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Two Postage Stamps will Commemorate the Community of Karaites

Two Postage Stamps will Commemorate the Community of Karaites
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For the first time ever, Lithuania Post has released stamps dedicated to the national minorities of Lithuania. The two stamps have been released to honour the Karaites.

Irma Balakauskaitė, the artist and the author of the new stamps, has used one stamp to depict Seraya Szapszal, a world famous orientalist and founder of the Karaites Museum. Another one features Vilnius Kenesa, the temple of the Karaim people. The both stamps issued in the edition of 40 thousand copies with a nominal value of LTL 2.15.

Along with the stamps, the first day cover was released.

Karaism, the religious movement, began in 8th-century Iraq. Their house of God is called 'kenesa'.

Building of Vilnius Kenesa started in 1911, and the foundation-stone was sanctified in October of the same year. Because of World War I, the building works were stopped and later renewed in 1921. On 9 September 1923, Vilnius Kenesa was sanctified.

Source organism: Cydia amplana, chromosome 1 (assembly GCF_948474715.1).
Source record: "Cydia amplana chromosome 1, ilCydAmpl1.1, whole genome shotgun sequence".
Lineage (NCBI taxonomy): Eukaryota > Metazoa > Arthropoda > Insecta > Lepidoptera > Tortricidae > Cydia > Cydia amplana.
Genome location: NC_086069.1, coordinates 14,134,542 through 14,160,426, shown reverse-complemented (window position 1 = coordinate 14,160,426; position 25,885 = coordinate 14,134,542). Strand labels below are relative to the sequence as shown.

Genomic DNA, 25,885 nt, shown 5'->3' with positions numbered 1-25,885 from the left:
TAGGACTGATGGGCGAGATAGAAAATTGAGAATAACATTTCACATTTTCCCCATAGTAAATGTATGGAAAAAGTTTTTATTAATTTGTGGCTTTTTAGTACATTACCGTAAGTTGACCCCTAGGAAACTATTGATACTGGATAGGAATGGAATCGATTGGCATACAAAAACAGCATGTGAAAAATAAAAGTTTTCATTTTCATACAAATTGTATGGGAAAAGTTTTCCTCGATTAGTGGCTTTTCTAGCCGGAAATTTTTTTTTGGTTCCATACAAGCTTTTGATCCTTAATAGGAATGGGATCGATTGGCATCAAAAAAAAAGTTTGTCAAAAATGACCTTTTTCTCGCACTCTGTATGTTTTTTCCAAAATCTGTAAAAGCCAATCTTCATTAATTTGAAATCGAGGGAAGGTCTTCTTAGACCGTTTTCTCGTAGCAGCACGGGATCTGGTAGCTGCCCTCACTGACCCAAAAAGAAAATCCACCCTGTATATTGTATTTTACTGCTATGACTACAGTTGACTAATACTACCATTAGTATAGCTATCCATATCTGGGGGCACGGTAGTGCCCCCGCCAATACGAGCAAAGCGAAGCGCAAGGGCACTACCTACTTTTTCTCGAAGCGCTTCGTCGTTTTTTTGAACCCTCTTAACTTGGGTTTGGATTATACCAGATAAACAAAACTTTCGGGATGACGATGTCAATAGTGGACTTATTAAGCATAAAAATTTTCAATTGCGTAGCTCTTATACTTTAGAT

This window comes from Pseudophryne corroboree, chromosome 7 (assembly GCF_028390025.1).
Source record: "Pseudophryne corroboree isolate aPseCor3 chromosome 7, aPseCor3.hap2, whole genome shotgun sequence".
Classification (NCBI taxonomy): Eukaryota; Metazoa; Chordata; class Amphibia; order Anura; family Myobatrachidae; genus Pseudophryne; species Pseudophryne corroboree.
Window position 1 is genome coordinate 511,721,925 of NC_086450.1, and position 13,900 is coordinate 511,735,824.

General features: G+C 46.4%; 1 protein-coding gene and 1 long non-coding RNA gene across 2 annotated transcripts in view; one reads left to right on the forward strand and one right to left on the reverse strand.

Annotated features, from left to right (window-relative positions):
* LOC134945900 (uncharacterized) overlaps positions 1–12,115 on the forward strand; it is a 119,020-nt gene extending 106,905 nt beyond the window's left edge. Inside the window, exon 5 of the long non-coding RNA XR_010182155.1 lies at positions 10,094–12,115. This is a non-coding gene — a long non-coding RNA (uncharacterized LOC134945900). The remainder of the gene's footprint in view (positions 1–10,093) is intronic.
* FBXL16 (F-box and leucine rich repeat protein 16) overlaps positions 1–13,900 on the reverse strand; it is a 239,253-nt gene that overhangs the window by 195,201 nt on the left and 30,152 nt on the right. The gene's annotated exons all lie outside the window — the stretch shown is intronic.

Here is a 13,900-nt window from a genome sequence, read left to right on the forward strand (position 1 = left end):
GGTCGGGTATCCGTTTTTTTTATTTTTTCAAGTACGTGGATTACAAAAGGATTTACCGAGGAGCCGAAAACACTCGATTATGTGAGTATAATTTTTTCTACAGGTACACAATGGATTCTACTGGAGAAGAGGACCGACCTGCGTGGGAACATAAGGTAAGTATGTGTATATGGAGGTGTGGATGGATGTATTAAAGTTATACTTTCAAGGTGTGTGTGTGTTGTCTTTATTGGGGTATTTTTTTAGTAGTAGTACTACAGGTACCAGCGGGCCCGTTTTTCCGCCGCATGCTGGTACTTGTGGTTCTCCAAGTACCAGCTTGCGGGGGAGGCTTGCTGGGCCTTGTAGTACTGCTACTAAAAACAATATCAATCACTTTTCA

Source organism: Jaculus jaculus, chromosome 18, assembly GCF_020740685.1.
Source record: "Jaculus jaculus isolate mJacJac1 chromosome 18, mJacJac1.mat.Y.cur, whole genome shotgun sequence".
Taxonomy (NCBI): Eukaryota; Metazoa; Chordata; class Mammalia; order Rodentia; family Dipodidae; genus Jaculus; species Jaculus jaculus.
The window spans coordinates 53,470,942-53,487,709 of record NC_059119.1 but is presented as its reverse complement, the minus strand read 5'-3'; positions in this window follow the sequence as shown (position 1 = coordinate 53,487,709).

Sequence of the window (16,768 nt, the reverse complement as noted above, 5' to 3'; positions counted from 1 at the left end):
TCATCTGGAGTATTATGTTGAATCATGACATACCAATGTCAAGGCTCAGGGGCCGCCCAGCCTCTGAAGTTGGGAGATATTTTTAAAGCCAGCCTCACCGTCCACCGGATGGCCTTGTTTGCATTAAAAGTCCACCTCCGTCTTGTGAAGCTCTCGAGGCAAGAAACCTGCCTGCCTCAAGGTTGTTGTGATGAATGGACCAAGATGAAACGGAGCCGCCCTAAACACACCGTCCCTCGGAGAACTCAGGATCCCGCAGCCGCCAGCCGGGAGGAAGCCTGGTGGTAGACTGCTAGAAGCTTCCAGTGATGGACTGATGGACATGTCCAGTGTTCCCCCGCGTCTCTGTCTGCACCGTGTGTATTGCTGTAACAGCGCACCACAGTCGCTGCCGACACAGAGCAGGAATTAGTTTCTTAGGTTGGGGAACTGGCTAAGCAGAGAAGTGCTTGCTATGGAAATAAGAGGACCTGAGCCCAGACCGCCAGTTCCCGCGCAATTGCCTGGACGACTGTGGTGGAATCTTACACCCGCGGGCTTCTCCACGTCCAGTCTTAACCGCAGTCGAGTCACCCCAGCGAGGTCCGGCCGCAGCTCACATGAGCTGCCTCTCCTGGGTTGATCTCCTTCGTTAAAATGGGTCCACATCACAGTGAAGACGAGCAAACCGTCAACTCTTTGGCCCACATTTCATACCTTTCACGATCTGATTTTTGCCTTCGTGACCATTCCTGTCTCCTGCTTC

After Soviet occupation, the kenesa was closed in 1949. The temple was turned into a trust, and later the archive of geodesy service was established. In 1989, Vilnius Kenesa was returned to the community of Karaites. After repairs made in 1993, it was re-sanctified.

Seraya Szapszal was born in 1973 in Bağçasaray (Crimea). Within the years 1894-1899, he studied at the Faculty of Eastern Languages of St Petersburg University (studies of Arabic, Persian, Turkish, and Tartarian Languages). In 1915, S.Szapszal got himself elected ḥakham of Tauris (chief priest of the then Crimea). However, in 1919 he emigrated to Caucasus and then, after a year, to Turkey. In 1927, he was elected as ḥakham of Karaites in Poland, and in 1928 he arrived in Vilnius.

Being spiritual and secular leader of the Karaites, S.Szapszal proceeded with scientific activities: he taught the Turkish Langue at the Institute for East European Studies and the School of Political Sciences, he also was a member of various scientific associations. After World War II, he used to work at the Institute of History under the Lithuanian Academy of Sciences. In 1940 and 1945, he was forced to resign from the position of the religious leader. Irrespective of the change, in the eyes of the Karaites, he maintained his authority and was considered be a chief leader of the nation scattered all around the world.

S.Szapszal died on 18 November in 1961. In the course of 60 years of scientific work, he wrote more than 100 scientific works.

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